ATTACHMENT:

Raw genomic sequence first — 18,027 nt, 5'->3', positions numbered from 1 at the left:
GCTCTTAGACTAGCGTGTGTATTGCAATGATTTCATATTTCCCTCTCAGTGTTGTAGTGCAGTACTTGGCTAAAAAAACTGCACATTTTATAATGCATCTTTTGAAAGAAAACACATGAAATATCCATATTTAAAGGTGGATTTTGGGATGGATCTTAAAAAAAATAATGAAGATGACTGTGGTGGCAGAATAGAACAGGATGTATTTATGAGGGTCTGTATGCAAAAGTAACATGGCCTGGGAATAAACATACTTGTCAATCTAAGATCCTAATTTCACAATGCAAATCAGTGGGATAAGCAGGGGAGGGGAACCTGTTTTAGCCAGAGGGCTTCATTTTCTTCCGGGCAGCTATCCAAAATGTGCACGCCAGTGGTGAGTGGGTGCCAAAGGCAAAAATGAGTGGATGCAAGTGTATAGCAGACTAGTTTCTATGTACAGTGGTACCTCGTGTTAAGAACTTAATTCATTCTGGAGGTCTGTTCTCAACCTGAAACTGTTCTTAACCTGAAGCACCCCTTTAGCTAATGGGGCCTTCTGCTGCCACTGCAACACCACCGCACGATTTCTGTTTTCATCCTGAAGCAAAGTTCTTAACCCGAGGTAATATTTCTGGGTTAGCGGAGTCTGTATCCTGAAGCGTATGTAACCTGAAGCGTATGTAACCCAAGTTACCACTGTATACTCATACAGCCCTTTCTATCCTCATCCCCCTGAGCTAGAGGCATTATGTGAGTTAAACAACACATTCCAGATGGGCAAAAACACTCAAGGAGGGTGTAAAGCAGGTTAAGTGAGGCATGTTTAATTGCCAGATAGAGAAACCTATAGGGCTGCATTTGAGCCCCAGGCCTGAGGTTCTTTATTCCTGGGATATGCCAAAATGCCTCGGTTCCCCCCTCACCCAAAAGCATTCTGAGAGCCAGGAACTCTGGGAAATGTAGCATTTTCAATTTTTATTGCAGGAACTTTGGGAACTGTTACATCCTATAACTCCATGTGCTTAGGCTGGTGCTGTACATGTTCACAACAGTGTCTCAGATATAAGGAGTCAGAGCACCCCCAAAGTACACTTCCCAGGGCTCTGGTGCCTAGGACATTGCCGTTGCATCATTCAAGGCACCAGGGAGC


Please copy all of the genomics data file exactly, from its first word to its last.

Raw genomic sequence first — 18,027 nt, 5'->3', positions numbered from 1 at the left:
GCTCTTAGACTAGCGTGTGTATTGCAATGATTTCATATTTCCCTCTCAGTGTTGTAGTGCAGTACTTGGCTAAAAAAACTGCACATTTTATAATGCATCTTTTGAAAGAAAACACATGAAATATCCATATTTAAAGGTGGATTTTGGGATGGATCTTAAAAAAAATAATGAAGATGACTGTGGTGGCAGAATAGAACAGGATGTATTTATGAGGGTCTGTATGCAAAAGTAACATGGCCTGGGAATAAACATACTTGTCAATCTAAGATCCTAATTTCACAATGCAAATCAGTGGGATAAGCAGGGGAGGGGAACCTGTTTTAGCCAGAGGGCTTCATTTTCTTCCGGGCAGCTATCCAAAATGTGCACGCCAGTGGTGAGTGGGTGCCAAAGGCAAAAATGAGTGGATGCAAGTGTATAGCAGACTAGTTTCTATGTACAGTGGTACCTCGTGTTAAGAACTTAATTCATTCTGGAGGTCTGTTCTCAACCTGAAACTGTTCTTAACCTGAAGCACCCCTTTAGCTAATGGGGCCTTCTGCTGCCACTGCAACACCACCGCACGATTTCTGTTTTCATCCTGAAGCAAAGTTCTTAACCCGAGGTAATATTTCTGGGTTAGCGGAGTCTGTATCCTGAAGCGTATGTAACCTGAAGCGTATGTAACCCAAGTTACCACTGTATACTCATACAGCCCTTTCTATCCTCATCCCCCTGAGCTAGAGGCATTATGTGAGTTAAACAACACATTCCAGATGGGCAAAAACACTCAAGGAGGGTGTAAAGCAGGTTAAGTGAGGCATGTTTAATTGCCAGATAGAGAAACCTATAGGGCTGCATTTGAGCCCCAGGCCTGAGGTTCTTTATTCCTGGGATATGCCAAAATGCCTCGGTTCCCCCCTCACCCAAAAGCATTCTGAGAGCCAGGAACTCTGGGAAATGTAGCATTTTCAATTTTTATTGCAGGAACTTTGGGAACTGTTACATCCTATAACTCCATGTGCTTAGGCTGGTGCTGTACATGTTCACAACAGTGTCTCAGATATAAGGAGTCAGAGCACCCCCAAAGTACACTTCCCAGGGCTCTGGTGCCTAGGACATTGCCGTTGCATCATTCAAGGCACCAGGGAGC